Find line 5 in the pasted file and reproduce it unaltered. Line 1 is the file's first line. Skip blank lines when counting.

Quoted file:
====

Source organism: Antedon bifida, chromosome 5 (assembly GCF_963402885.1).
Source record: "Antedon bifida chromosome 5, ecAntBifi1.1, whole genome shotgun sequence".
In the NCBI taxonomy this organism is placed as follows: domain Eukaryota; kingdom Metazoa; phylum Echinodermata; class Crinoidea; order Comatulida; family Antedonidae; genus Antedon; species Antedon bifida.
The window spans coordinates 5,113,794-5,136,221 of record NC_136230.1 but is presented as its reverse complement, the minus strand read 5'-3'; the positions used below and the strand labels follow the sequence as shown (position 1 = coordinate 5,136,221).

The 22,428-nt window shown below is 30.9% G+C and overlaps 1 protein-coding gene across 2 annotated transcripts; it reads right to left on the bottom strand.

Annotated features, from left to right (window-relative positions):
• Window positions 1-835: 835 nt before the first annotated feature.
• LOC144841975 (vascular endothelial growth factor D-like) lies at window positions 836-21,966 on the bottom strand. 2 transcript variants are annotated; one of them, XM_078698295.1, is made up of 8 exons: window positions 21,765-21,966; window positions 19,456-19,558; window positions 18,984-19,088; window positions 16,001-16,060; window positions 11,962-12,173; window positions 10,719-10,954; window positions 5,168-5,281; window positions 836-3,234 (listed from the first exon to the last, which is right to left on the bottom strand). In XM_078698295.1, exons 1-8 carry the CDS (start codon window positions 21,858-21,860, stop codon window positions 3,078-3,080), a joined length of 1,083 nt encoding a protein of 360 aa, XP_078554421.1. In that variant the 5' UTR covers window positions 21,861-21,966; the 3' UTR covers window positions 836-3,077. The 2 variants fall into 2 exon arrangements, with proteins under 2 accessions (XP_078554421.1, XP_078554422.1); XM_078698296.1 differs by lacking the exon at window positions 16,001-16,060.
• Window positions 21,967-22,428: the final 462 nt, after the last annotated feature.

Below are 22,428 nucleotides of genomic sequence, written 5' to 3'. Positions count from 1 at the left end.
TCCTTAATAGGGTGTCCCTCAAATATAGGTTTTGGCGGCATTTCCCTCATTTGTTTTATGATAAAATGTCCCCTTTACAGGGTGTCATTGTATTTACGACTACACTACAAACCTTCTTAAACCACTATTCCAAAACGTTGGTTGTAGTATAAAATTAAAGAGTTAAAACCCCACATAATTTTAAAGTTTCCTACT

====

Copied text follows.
The 22,428-nt window shown below is 30.9% G+C and overlaps 1 protein-coding gene across 2 annotated transcripts; it reads right to left on the bottom strand.